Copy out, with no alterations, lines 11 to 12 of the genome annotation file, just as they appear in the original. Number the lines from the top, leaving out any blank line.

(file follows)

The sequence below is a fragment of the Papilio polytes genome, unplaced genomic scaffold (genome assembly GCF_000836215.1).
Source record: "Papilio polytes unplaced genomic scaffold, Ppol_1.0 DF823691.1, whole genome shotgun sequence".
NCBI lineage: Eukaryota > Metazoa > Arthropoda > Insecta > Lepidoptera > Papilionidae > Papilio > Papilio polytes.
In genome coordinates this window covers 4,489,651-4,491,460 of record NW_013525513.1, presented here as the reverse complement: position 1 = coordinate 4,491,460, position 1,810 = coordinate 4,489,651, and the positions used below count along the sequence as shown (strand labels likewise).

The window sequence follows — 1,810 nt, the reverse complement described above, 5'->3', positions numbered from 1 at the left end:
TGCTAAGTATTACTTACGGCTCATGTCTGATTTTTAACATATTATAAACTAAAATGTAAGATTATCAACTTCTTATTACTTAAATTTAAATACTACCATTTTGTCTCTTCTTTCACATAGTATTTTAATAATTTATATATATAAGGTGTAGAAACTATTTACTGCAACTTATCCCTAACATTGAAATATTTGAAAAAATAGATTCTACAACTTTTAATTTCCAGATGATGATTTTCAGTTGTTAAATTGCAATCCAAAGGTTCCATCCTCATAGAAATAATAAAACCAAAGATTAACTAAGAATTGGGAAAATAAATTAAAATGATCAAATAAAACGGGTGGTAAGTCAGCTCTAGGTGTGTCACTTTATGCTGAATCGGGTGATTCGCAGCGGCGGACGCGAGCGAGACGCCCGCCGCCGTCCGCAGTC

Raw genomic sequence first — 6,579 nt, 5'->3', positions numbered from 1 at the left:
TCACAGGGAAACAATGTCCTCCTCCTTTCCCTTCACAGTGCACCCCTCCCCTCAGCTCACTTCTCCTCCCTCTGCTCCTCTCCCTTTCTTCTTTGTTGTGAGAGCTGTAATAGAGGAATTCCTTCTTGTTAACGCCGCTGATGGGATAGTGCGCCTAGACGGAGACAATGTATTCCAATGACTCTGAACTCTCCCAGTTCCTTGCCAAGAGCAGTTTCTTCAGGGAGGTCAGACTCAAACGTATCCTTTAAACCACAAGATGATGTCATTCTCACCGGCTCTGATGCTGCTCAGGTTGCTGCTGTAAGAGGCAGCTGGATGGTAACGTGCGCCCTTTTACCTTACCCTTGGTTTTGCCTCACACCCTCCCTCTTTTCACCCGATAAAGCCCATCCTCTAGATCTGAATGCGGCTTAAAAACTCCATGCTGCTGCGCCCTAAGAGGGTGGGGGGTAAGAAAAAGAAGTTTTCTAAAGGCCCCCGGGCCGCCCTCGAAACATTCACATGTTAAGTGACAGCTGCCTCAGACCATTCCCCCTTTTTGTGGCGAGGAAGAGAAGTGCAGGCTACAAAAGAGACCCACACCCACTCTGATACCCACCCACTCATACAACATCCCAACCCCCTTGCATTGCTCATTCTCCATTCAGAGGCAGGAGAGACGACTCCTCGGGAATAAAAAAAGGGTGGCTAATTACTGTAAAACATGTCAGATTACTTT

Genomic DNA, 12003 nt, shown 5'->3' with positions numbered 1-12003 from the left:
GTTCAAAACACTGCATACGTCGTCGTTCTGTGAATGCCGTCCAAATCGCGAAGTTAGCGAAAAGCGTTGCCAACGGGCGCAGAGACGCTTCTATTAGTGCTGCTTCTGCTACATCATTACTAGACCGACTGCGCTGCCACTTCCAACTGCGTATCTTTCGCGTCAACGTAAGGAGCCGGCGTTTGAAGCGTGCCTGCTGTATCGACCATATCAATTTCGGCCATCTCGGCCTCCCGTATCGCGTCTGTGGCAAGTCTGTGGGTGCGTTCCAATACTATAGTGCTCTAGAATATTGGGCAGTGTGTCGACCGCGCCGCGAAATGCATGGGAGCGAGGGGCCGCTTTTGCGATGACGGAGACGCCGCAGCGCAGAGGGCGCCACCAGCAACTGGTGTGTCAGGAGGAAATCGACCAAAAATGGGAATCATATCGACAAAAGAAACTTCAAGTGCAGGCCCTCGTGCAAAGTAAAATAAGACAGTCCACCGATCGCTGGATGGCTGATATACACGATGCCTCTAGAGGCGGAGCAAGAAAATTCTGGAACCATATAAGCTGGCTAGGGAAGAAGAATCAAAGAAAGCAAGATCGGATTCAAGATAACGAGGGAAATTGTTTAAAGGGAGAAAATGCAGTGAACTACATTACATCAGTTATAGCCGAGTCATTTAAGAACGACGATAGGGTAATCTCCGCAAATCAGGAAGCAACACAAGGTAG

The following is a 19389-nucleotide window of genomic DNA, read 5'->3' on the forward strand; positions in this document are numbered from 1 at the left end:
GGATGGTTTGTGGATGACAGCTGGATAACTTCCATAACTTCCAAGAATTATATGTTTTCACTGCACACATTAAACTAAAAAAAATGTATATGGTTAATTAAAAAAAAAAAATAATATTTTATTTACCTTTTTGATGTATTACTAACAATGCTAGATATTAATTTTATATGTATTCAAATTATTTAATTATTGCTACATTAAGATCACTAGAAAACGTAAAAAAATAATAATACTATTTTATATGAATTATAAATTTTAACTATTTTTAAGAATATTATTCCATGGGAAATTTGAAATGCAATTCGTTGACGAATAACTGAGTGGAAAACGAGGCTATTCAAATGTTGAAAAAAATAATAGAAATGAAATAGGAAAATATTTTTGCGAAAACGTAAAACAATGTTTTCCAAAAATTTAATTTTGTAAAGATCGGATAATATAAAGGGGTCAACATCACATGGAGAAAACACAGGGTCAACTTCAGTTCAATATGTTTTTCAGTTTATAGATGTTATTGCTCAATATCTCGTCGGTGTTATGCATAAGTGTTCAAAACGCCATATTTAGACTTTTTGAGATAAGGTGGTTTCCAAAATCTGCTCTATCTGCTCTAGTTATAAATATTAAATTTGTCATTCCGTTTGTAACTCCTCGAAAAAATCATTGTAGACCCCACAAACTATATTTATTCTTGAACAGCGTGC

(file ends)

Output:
The following is a 19389-nucleotide window of genomic DNA, read 5'->3' on the forward strand; positions in this document are numbered from 1 at the left end:
GGATGGTTTGTGGATGACAGCTGGATAACTTCCATAACTTCCAAGAATTATATGTTTTCACTGCACACATTAAACTAAAAAAAATGTATATGGTTAATTAAAAAAAAAAAATAATATTTTATTTACCTTTTTGATGTATTACTAACAATGCTAGATATTAATTTTATATGTATTCAAATTATTTAATTATTGCTACATTAAGATCACTAGAAAACGTAAAAAAATAATAATACTATTTTATATGAATTATAAATTTTAACTATTTTTAAGAATATTATTCCATGGGAAATTTGAAATGCAATTCGTTGACGAATAACTGAGTGGAAAACGAGGCTATTCAAATGTTGAAAAAAATAATAGAAATGAAATAGGAAAATATTTTTGCGAAAACGTAAAACAATGTTTTCCAAAAATTTAATTTTGTAAAGATCGGATAATATAAAGGGGTCAACATCACATGGAGAAAACACAGGGTCAACTTCAGTTCAATATGTTTTTCAGTTTATAGATGTTATTGCTCAATATCTCGTCGGTGTTATGCATAAGTGTTCAAAACGCCATATTTAGACTTTTTGAGATAAGGTGGTTTCCAAAATCTGCTCTATCTGCTCTAGTTATAAATATTAAATTTGTCATTCCGTTTGTAACTCCTCGAAAAAATCATTGTAGACCCCACAAACTATATTTATTCTTGAACAGCGTGC